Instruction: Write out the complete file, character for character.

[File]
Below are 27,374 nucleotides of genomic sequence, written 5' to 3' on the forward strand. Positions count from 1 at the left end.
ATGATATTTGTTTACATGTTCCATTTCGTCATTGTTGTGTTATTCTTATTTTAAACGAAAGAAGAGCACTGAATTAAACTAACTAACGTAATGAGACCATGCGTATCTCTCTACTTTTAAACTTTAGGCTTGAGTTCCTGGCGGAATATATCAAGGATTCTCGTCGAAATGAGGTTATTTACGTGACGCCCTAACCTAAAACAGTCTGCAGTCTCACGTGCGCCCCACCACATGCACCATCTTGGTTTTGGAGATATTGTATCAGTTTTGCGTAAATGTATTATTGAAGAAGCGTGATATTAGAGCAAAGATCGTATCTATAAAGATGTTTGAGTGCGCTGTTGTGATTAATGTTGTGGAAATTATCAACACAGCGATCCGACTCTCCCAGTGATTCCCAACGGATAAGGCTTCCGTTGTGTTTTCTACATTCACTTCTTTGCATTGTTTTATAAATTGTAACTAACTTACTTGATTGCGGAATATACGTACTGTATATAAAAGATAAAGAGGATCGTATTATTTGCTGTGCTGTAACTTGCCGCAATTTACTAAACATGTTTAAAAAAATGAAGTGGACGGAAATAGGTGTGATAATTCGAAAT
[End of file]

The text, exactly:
Below are 27,374 nucleotides of genomic sequence, written 5' to 3' on the forward strand. Positions count from 1 at the left end.
ATGATATTTGTTTACATGTTCCATTTCGTCATTGTTGTGTTATTCTTATTTTAAACGAAAGAAGAGCACTGAATTAAACTAACTAACGTAATGAGACCATGCGTATCTCTCTACTTTTAAACTTTAGGCTTGAGTTCCTGGCGGAATATATCAAGGATTCTCGTCGAAATGAGGTTATTTACGTGACGCCCTAACCTAAAACAGTCTGCAGTCTCACGTGCGCCCCACCACATGCACCATCTTGGTTTTGGAGATATTGTATCAGTTTTGCGTAAATGTATTATTGAAGAAGCGTGATATTAGAGCAAAGATCGTATCTATAAAGATGTTTGAGTGCGCTGTTGTGATTAATGTTGTGGAAATTATCAACACAGCGATCCGACTCTCCCAGTGATTCCCAACGGATAAGGCTTCCGTTGTGTTTTCTACATTCACTTCTTTGCATTGTTTTATAAATTGTAACTAACTTACTTGATTGCGGAATATACGTACTGTATATAAAAGATAAAGAGGATCGTATTATTTGCTGTGCTGTAACTTGCCGCAATTTACTAAACATGTTTAAAAAAATGAAGTGGACGGAAATAGGTGTGATAATTCGAAAT